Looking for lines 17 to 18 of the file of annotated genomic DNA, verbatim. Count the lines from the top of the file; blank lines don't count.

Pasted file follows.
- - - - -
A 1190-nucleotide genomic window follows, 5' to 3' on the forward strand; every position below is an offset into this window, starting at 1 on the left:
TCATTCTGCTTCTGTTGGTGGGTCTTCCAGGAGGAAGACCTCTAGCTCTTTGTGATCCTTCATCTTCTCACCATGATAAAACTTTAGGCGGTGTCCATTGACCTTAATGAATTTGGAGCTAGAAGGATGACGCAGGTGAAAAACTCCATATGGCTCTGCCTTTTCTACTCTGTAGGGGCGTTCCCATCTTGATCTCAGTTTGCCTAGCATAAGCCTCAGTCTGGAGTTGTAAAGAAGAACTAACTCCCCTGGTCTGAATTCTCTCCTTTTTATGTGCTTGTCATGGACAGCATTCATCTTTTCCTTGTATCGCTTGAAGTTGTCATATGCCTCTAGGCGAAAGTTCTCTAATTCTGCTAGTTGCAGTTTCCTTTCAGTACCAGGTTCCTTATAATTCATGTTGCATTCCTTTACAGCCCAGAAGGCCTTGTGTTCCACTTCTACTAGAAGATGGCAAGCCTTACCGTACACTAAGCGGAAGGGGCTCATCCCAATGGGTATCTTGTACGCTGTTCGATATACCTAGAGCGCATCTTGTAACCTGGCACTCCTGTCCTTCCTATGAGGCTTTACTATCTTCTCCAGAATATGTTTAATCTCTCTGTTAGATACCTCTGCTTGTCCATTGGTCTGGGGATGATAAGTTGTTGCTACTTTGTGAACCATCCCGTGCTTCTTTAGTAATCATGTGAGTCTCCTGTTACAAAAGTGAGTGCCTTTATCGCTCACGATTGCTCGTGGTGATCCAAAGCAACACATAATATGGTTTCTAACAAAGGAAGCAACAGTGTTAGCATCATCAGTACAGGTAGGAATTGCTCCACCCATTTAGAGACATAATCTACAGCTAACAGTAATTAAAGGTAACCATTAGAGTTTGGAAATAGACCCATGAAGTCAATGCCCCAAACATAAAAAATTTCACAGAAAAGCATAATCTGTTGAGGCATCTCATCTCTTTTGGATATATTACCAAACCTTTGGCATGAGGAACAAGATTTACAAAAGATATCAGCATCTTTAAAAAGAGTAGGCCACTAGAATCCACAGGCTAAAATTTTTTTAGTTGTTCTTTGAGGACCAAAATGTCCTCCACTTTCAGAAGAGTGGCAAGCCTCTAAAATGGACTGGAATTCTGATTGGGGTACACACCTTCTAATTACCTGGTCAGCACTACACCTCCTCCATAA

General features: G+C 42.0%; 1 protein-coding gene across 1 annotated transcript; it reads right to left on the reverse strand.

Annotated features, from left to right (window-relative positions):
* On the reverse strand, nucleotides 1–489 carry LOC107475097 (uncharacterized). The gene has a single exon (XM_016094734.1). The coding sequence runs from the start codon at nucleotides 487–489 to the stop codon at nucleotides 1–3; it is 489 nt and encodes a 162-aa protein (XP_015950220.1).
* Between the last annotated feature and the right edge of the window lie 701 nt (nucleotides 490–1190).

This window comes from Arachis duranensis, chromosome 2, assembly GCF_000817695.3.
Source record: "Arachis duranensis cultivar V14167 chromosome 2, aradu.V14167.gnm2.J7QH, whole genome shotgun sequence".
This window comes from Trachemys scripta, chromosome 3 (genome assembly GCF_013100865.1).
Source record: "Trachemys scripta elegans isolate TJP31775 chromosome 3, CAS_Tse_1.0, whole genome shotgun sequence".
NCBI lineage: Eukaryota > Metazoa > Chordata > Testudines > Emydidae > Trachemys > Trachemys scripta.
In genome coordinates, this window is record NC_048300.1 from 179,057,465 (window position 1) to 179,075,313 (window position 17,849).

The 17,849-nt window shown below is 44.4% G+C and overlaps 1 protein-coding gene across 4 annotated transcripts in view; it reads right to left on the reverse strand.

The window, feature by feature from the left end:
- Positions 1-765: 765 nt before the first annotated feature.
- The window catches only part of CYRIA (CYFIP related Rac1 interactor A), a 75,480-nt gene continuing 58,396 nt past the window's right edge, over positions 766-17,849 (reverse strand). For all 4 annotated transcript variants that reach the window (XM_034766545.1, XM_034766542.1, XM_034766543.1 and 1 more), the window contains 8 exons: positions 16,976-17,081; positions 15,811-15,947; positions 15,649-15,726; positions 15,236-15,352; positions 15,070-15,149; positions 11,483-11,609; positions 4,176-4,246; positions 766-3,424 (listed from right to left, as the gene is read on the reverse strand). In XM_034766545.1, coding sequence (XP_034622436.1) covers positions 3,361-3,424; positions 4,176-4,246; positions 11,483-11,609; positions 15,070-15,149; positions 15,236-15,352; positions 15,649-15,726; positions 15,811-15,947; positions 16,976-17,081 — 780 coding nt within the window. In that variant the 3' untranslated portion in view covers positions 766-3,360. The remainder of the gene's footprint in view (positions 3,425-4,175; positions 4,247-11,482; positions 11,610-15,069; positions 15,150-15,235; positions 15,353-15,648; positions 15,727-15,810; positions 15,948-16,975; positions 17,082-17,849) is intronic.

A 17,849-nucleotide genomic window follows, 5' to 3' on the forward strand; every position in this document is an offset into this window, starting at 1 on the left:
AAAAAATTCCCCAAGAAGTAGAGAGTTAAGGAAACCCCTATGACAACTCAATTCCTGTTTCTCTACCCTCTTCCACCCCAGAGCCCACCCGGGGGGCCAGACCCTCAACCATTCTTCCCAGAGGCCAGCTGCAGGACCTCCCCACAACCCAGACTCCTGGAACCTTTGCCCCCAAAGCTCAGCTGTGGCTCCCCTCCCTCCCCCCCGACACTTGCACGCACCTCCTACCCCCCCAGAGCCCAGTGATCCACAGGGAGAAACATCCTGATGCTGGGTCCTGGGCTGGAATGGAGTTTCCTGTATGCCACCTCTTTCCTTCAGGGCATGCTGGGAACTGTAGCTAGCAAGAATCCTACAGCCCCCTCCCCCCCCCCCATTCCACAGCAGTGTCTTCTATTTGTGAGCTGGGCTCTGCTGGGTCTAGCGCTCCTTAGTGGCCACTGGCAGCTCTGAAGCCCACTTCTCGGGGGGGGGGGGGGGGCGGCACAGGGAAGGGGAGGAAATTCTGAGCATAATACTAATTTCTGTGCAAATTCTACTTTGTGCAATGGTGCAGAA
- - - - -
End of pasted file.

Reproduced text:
A 17,849-nucleotide genomic window follows, 5' to 3' on the forward strand; every position in this document is an offset into this window, starting at 1 on the left:
AAAAAATTCCCCAAGAAGTAGAGAGTTAAGGAAACCCCTATGACAACTCAATTCCTGTTTCTCTACCCTCTTCCACCCCAGAGCCCACCCGGGGGGCCAGACCCTCAACCATTCTTCCCAGAGGCCAGCTGCAGGACCTCCCCACAACCCAGACTCCTGGAACCTTTGCCCCCAAAGCTCAGCTGTGGCTCCCCTCCCTCCCCCCCGACACTTGCACGCACCTCCTACCCCCCCAGAGCCCAGTGATCCACAGGGAGAAACATCCTGATGCTGGGTCCTGGGCTGGAATGGAGTTTCCTGTATGCCACCTCTTTCCTTCAGGGCATGCTGGGAACTGTAGCTAGCAAGAATCCTACAGCCCCCTCCCCCCCCCCCATTCCACAGCAGTGTCTTCTATTTGTGAGCTGGGCTCTGCTGGGTCTAGCGCTCCTTAGTGGCCACTGGCAGCTCTGAAGCCCACTTCTCGGGGGGGGGGGGGGGGCGGCACAGGGAAGGGGAGGAAATTCTGAGCATAATACTAATTTCTGTGCAAATTCTACTTTGTGCAATGGTGCAGAA